DigiByte is a cryptocurrency that focuses on security, decentralization, and speed. Founded in 2014, it’s part of the older class of cryptocurrency projects. However, despite its age and ongoing development over the past four years, this project is still relatively unknown.
In this guide we cover:
- What Is Digibyte?
- History and Team
- Trading History
- Technical Specifications
- Future Outlook
- Where to Buy DGB
- Where to Store DGB
What Is DigiByte?
DigiByte’s supporters argue that it’s the sleeping giant of cryptocurrency. According to its fans, it’s on the cutting edge of crypto-technology. It hosts a network that’s faster, more scalable, and more secure than other major currencies. Over time, they argue, its superior technology will win out against Bitcoin, Litecoin, and other top digital cash options. The project has a dedicated community and nearly 100,000 nodes across the globe.
On the other hand, adoption over the past four years has been slow. It’s still a relatively obscure currency compared to its competitors. The DigiByte website offers a lot of great marketing copy and buzzwords. However, there’s little technical information about how the network actually functions. It’s difficult to get a sense of the real achievements of DigiByte versus things they have planned for the future.
In this article, we’ll try to dig deeper into the platform – its history, technological specifications, and its achievements. In the end, you’ll have to make your own decisions about whether DigiByte is the next big thing or mostly fluff.
History & Team
Jared Tate developed DigiByte in 2013 and launched the genesis block in January 2014. At the time, it was one of only a handful of public blockchain projects. It launched without an initial token sale and with little fanfare.
After the launch, Tate dedicated himself full time to DigiByte’s development. Since then, funding for the project has come through donations to the DigiByte foundation. It’s also reasonable to assume that Tate and others involved in the project hold a significant amount of DGB (the native coin) from mining and initial transactions. Their wealth would increase any time the price of DGB increases.
Speaking of other people working on the team, it’s difficult to find much out about the staff supporting the project. The website doesn’t contain information about the team. A little digging on LinkedIn turned up a total of fewer than ten developers who claim to work for the project, including Tate.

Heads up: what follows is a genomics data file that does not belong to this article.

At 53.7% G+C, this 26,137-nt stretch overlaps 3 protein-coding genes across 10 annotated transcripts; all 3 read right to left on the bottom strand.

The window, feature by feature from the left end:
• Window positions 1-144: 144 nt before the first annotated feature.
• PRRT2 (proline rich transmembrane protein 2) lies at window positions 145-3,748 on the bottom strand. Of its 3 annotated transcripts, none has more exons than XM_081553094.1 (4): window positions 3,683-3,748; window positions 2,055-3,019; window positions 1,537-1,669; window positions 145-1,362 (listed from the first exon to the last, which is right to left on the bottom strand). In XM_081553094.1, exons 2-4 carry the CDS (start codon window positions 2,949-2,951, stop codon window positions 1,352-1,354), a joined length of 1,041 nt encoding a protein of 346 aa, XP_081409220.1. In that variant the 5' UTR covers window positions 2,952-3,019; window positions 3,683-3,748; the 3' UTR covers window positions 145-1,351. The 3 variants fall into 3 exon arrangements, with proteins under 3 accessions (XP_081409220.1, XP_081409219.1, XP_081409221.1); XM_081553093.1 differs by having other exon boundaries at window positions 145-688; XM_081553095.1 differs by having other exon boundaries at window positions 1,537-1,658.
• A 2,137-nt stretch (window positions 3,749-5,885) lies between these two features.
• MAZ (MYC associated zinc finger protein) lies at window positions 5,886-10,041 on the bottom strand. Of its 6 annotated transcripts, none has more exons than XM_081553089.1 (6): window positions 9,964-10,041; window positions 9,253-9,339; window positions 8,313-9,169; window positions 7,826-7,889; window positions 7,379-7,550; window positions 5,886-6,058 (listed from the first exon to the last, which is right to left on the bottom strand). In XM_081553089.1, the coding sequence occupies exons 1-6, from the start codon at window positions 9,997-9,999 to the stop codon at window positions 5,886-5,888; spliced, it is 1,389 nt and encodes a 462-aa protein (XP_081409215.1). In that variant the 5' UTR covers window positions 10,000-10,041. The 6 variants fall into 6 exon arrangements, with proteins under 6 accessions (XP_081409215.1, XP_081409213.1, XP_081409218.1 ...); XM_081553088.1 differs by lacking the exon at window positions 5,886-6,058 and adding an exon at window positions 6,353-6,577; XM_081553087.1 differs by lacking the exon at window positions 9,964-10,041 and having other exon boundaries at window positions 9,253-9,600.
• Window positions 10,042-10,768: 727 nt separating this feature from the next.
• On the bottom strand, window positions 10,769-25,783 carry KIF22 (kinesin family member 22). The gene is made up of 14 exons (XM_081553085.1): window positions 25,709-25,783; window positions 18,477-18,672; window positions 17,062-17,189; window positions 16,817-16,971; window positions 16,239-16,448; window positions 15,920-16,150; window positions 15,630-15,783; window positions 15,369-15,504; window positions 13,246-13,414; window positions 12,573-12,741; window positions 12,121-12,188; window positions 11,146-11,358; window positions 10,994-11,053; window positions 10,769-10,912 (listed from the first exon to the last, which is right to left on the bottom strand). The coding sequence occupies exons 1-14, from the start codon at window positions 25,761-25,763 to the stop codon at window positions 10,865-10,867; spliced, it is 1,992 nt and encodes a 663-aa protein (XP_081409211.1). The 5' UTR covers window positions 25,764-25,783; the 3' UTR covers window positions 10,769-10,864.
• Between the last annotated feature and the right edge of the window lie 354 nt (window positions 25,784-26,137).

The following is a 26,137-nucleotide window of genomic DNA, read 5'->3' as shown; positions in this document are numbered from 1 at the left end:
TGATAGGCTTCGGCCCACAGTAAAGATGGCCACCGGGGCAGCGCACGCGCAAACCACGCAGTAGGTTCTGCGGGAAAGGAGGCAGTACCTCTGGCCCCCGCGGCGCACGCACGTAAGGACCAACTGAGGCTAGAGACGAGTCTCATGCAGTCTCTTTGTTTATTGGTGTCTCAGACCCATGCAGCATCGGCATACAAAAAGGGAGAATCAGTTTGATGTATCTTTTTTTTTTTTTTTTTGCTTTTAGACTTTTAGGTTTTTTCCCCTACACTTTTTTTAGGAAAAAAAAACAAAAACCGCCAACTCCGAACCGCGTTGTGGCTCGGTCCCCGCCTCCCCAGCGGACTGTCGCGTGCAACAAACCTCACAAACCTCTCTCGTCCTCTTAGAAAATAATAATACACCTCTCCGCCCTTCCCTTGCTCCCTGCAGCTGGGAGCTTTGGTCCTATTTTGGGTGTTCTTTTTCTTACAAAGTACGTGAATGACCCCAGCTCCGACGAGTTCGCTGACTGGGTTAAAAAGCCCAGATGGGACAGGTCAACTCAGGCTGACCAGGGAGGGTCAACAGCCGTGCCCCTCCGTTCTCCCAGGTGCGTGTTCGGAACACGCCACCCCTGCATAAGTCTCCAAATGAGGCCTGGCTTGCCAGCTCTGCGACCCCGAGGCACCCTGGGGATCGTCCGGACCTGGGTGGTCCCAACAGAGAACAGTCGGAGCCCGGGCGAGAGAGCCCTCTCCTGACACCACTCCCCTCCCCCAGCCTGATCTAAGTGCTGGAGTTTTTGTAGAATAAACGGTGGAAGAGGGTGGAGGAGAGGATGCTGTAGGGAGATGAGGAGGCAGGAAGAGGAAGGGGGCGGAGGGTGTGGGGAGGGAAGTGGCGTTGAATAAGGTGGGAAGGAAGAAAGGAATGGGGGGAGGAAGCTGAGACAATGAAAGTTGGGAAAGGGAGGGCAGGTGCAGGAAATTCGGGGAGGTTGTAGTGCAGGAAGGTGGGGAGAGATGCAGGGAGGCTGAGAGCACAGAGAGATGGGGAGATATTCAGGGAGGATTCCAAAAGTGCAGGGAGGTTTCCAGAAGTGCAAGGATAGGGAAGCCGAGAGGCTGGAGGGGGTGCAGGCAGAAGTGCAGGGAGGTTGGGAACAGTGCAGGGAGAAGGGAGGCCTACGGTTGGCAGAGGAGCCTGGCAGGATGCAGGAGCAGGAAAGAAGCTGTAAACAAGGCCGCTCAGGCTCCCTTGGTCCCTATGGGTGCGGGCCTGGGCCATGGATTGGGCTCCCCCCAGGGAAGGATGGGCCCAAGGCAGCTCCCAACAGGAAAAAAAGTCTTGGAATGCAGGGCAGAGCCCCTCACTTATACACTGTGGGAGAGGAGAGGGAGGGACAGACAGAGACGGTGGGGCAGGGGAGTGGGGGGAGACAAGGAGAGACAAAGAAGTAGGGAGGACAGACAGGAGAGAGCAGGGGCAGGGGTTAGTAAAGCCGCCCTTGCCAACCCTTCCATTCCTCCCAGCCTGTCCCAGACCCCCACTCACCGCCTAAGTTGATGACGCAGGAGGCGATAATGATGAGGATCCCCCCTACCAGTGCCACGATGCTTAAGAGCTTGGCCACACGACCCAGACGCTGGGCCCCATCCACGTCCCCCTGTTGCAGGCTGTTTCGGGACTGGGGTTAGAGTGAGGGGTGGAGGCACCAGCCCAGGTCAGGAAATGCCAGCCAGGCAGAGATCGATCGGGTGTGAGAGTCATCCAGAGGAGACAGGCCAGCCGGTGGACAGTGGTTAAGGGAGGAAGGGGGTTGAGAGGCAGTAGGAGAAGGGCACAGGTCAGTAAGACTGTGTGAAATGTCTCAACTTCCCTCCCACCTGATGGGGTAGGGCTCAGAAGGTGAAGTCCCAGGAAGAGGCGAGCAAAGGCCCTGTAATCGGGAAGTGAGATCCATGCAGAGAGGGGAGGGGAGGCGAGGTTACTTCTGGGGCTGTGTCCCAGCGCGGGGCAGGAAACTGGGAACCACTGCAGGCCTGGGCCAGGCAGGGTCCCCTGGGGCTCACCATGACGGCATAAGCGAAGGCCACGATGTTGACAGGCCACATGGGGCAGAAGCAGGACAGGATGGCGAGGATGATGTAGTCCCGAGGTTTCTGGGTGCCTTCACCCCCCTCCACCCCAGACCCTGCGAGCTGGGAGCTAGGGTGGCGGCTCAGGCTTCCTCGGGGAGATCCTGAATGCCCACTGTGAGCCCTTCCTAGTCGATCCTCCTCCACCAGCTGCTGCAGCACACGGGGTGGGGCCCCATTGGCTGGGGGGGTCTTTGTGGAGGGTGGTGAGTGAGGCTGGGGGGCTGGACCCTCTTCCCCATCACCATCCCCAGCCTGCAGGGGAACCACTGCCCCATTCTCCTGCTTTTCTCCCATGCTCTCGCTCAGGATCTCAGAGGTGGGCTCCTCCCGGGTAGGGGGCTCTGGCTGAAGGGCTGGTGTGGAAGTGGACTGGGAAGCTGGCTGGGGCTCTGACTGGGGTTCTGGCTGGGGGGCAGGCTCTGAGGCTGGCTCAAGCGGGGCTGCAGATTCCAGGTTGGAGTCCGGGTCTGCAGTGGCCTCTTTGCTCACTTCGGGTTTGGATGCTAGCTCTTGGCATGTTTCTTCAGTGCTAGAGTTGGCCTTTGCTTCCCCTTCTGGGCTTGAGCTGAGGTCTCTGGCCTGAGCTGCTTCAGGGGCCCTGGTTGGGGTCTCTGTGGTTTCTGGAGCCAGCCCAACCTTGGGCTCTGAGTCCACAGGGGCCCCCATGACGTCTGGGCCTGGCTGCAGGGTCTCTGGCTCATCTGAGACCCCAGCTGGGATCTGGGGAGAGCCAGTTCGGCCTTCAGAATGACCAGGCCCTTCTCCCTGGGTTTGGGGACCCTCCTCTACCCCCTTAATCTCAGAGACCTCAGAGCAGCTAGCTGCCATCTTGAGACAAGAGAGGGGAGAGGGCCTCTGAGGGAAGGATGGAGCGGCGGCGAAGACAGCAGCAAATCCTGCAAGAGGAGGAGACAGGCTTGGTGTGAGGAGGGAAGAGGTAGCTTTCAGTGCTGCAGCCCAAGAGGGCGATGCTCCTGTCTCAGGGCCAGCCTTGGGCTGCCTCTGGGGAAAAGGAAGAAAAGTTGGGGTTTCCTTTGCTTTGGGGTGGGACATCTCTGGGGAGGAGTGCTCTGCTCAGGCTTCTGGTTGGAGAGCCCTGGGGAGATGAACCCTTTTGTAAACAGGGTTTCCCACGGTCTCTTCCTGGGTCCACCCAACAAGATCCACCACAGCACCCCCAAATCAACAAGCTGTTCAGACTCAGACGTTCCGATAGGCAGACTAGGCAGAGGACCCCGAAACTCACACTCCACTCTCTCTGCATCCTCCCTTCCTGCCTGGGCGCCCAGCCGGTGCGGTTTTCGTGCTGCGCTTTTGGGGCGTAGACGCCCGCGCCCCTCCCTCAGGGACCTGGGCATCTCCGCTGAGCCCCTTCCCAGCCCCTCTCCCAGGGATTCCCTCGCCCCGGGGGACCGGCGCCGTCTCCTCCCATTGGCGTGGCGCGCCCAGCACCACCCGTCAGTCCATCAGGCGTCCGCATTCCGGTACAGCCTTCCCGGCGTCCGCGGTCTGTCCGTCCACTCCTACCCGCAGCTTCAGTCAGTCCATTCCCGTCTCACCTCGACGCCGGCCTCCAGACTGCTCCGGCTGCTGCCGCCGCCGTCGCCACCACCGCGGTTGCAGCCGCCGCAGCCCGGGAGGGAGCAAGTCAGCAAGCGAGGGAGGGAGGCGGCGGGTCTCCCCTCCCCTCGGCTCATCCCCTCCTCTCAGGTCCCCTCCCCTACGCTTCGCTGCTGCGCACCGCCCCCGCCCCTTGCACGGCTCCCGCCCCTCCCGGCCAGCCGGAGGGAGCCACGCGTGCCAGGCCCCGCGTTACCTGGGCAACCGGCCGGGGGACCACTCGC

As with all cryptocurrency, DigiByte’s price has been volatile recently. Up until 2017, it’s price remained relatively constant, with only slight growth. However, 2017 and 2018 saw a series of spikes and crashes for DGB.
A June 2017 spike came when DigiByte hinted at an impending announcement on Twitter. Investors looking to make money off the announcement quickly bought into DigiByte. This pumped the price. However, the announcement didn’t come for several more days. It introduced a new wallet and a few added features. By the time of the announcement, the price of DGB had already collapsed to near pre-announcement levels.
DigiByte’s price spiked again in December 2017-January 2018. John McAfee, a popular crypto-investor, tweeted about DigiByte as a company worth watching. The resulting December spike carried into the new year. But, it eventually collapsed along with the rest of the crypto market in the correction of January 2018.
There have been no major fluctuations in 2018, except for a brief period in Q3 of this year where the price rose for a month or two. This came around the same time the company announced wallet availability for iOS and Android, which may explain it. Also at this time, the Apple App Store started allowing payments in Digibyte.
Like Bitcoin, DigiByte is a UTXO-based cryptocurrency. This means that new transactions don’t come from a wallet “balance.” Instead, each individual coin has an identifier. When a coin enters your wallet, it is considered “unspent” by your wallet. When you send that coin to someone else, it becomes a spent coin. This prevents the double spend problem of digital currency. It also solves other security issues with the blockchain.